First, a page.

Remembrance of Archbishop Philip Hannan

Published 12:00 am Tuesday, October 4, 2011

I’ve heard it said that when an old man dies, a whole library of unwritten books is buried with him. Last week, Archbishop Philip Hannan passed away at the age of 98. I always respected him, not because of his title but for the man that he was. He was a compassionate man who always heard the cry of the poor. According to the people who knew him the best, he was a decisive leader who, after making a decision, moved on to the next issue.

Two years after being ordained, the Japanese attacked Pearl Harbor and Father Hannan joined the Army. He was a paratrooper known as the “Jumping Padre” with the famous 82nd Airborne and saw action in Normandy.

During his course of a 55-year career as a bishop and archbishop, he served in Washington, D.C., and while there he bonded with the Kennedys. After President Kennedy was killed, his wife chose Archbishop Hannan to deliver the president’s eulogy. He also delivered the eulogy of U.S. Sen. Robert Kennedy in 1968. Years later, he presided at Jacqueline Kennedy’s burial in Arlington Cemetery.

While in New Orleans, he welcomed thousands of Vietnamese families fleeing the fall of Saigon.

Sometimes he took a stand that was different. In 1985, he opposed a city ordinance giving equal rights to gay men and lesbians. A year later, he quietly opened Project Lazarus, a home for people suffering from AIDS, most of them gay men. He condemned the sin but had compassion for the sinners.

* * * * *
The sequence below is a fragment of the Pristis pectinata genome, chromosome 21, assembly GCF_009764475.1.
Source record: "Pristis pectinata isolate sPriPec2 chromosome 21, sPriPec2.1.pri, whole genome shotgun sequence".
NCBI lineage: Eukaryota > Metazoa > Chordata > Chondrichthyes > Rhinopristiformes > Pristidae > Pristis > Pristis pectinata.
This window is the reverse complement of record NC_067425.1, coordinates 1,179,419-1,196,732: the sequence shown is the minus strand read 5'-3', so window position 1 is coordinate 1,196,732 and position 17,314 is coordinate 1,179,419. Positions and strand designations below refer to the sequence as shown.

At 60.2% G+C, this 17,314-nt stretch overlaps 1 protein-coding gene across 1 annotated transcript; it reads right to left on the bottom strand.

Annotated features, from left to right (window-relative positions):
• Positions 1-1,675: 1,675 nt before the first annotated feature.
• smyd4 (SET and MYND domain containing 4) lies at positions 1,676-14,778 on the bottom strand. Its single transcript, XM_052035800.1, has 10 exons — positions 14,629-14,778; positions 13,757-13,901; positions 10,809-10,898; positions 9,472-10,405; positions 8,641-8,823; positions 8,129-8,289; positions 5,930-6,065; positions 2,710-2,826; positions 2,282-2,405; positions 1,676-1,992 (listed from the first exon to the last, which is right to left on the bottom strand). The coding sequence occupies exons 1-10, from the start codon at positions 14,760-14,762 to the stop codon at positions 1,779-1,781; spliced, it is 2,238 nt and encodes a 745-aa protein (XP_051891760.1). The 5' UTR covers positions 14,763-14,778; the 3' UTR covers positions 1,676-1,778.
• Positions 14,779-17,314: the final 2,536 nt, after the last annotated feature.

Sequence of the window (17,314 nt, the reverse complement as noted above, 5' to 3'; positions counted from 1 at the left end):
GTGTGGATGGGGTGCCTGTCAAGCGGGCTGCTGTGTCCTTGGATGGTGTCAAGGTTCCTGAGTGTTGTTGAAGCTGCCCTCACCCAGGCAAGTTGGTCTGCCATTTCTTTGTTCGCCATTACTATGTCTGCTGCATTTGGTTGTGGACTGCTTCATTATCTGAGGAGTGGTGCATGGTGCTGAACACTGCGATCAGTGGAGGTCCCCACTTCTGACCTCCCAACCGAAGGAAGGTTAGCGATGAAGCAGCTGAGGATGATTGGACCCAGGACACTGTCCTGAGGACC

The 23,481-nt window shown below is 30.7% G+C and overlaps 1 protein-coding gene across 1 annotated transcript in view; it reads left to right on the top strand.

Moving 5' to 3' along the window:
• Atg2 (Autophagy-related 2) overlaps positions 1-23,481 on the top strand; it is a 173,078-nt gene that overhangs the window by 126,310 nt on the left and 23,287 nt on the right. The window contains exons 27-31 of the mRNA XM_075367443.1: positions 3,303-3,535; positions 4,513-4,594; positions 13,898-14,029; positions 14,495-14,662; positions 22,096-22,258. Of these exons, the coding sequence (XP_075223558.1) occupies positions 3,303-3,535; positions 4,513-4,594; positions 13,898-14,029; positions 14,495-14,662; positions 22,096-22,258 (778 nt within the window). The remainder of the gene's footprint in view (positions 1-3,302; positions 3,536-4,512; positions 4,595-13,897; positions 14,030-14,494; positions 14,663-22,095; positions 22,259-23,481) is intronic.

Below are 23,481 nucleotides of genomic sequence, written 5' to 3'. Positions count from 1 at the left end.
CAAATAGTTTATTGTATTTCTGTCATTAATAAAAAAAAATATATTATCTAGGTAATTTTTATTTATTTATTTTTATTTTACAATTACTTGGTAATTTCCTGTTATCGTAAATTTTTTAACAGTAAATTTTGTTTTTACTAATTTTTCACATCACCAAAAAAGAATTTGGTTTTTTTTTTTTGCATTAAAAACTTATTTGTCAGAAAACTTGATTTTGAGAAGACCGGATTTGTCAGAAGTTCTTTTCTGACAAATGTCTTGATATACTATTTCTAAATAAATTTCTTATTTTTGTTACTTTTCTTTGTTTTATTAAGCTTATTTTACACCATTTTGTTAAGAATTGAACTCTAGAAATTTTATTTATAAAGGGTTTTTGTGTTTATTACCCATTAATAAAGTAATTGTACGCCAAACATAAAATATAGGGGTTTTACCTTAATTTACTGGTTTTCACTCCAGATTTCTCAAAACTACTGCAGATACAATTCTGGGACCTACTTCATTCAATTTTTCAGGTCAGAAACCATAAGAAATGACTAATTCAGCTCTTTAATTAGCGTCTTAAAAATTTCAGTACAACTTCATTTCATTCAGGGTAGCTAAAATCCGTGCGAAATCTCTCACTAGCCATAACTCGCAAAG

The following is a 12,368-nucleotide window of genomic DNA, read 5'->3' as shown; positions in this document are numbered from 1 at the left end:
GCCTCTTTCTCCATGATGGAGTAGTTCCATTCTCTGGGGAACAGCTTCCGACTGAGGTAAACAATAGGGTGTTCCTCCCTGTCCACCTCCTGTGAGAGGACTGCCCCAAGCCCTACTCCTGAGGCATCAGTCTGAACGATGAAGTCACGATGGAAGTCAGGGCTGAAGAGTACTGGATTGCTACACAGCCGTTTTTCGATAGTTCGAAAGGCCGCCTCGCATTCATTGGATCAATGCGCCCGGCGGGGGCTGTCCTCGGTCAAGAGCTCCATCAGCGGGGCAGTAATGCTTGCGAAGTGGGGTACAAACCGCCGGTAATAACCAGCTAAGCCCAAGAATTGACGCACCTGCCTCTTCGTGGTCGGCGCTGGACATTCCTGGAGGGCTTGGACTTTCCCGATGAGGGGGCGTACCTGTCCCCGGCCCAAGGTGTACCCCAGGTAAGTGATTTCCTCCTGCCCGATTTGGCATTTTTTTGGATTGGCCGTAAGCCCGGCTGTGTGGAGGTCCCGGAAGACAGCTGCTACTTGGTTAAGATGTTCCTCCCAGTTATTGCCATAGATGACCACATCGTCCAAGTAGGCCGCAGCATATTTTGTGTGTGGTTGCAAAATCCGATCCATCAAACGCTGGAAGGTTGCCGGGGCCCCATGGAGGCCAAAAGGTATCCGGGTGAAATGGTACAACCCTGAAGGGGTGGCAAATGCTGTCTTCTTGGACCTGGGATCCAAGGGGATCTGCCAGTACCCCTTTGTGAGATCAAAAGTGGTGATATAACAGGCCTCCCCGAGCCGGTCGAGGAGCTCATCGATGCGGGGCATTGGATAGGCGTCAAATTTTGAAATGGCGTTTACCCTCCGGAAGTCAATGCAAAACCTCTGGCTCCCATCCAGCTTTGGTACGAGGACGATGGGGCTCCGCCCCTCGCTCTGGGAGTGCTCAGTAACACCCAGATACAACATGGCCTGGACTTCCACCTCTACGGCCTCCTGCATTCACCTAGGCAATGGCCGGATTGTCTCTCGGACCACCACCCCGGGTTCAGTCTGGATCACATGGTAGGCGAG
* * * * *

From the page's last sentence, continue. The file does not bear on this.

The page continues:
Archbishop Hannan was a champion of the poor. Under his leadership, he was active in programs such as Second Harvest, a food bank that distributes food to thousands of people each week. Another outreach was Christopher Homes Inc., a housing agency that provides 1,300 apartments for elderly and low-income residents. He also helped expand Catholic Charities, which

distributed $107.6 million in aid to the poor last fiscal year. He constantly heard the cry of the poor.

With all that, I think one of the hardest decisions he ever made was in October 1996. A week before Mary Landrieu faced Woody Jenkins in a heated political election to see who would succeed U.S. Sen. Bennett Johnson, Archbishop Hannan told the media if a person actually believed in Catholic doctrine, he didn’t see how they could avoid it being a sin if they voted for Landrieu or President Clinton because they favored abortion rights. Keep in mind, the Landrieus are one of the most influential families in New Orleans. He took a lot of criticism for his stance, but his convictions as an ambassador for Christ were more important than what people would say.

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